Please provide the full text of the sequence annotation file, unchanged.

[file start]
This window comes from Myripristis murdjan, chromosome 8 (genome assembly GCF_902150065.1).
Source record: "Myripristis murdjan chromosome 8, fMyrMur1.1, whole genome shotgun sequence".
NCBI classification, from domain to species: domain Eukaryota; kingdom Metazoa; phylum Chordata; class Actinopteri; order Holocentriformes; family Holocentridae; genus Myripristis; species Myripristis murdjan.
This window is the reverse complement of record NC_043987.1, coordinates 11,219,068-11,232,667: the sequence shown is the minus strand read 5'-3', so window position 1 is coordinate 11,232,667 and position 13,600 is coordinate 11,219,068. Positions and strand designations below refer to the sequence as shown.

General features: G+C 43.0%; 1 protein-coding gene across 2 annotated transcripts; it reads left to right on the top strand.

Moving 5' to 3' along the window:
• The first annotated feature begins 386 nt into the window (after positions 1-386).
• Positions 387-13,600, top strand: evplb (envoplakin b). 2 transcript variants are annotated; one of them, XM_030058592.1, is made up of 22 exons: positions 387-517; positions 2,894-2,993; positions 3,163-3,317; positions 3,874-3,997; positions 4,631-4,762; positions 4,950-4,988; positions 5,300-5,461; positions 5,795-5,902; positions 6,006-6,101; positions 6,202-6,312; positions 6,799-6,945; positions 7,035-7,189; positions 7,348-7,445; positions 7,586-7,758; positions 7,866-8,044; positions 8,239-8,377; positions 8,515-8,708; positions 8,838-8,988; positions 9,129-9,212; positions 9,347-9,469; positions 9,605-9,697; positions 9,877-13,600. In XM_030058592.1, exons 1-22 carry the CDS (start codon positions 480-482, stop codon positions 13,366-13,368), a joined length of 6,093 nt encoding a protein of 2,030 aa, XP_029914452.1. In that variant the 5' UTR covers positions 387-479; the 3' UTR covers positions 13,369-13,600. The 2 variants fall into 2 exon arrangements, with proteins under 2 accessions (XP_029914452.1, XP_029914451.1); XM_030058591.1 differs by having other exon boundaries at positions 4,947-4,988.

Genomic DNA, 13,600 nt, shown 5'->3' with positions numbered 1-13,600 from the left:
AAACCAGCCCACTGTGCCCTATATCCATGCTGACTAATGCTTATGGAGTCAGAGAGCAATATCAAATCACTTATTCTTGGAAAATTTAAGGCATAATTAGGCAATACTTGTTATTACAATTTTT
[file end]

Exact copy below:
This window comes from Myripristis murdjan, chromosome 8 (genome assembly GCF_902150065.1).
Source record: "Myripristis murdjan chromosome 8, fMyrMur1.1, whole genome shotgun sequence".
NCBI classification, from domain to species: domain Eukaryota; kingdom Metazoa; phylum Chordata; class Actinopteri; order Holocentriformes; family Holocentridae; genus Myripristis; species Myripristis murdjan.
This window is the reverse complement of record NC_043987.1, coordinates 11,219,068-11,232,667: the sequence shown is the minus strand read 5'-3', so window position 1 is coordinate 11,232,667 and position 13,600 is coordinate 11,219,068. Positions and strand designations below refer to the sequence as shown.

General features: G+C 43.0%; 1 protein-coding gene across 2 annotated transcripts; it reads left to right on the top strand.

Moving 5' to 3' along the window:
• The first annotated feature begins 386 nt into the window (after positions 1-386).
• Positions 387-13,600, top strand: evplb (envoplakin b). 2 transcript variants are annotated; one of them, XM_030058592.1, is made up of 22 exons: positions 387-517; positions 2,894-2,993; positions 3,163-3,317; positions 3,874-3,997; positions 4,631-4,762; positions 4,950-4,988; positions 5,300-5,461; positions 5,795-5,902; positions 6,006-6,101; positions 6,202-6,312; positions 6,799-6,945; positions 7,035-7,189; positions 7,348-7,445; positions 7,586-7,758; positions 7,866-8,044; positions 8,239-8,377; positions 8,515-8,708; positions 8,838-8,988; positions 9,129-9,212; positions 9,347-9,469; positions 9,605-9,697; positions 9,877-13,600. In XM_030058592.1, exons 1-22 carry the CDS (start codon positions 480-482, stop codon positions 13,366-13,368), a joined length of 6,093 nt encoding a protein of 2,030 aa, XP_029914452.1. In that variant the 5' UTR covers positions 387-479; the 3' UTR covers positions 13,369-13,600. The 2 variants fall into 2 exon arrangements, with proteins under 2 accessions (XP_029914452.1, XP_029914451.1); XM_030058591.1 differs by having other exon boundaries at positions 4,947-4,988.

Genomic DNA, 13,600 nt, shown 5'->3' with positions numbered 1-13,600 from the left:
AAACCAGCCCACTGTGCCCTATATCCATGCTGACTAATGCTTATGGAGTCAGAGAGCAATATCAAATCACTTATTCTTGGAAAATTTAAGGCATAATTAGGCAATACTTGTTATTACAATTTTT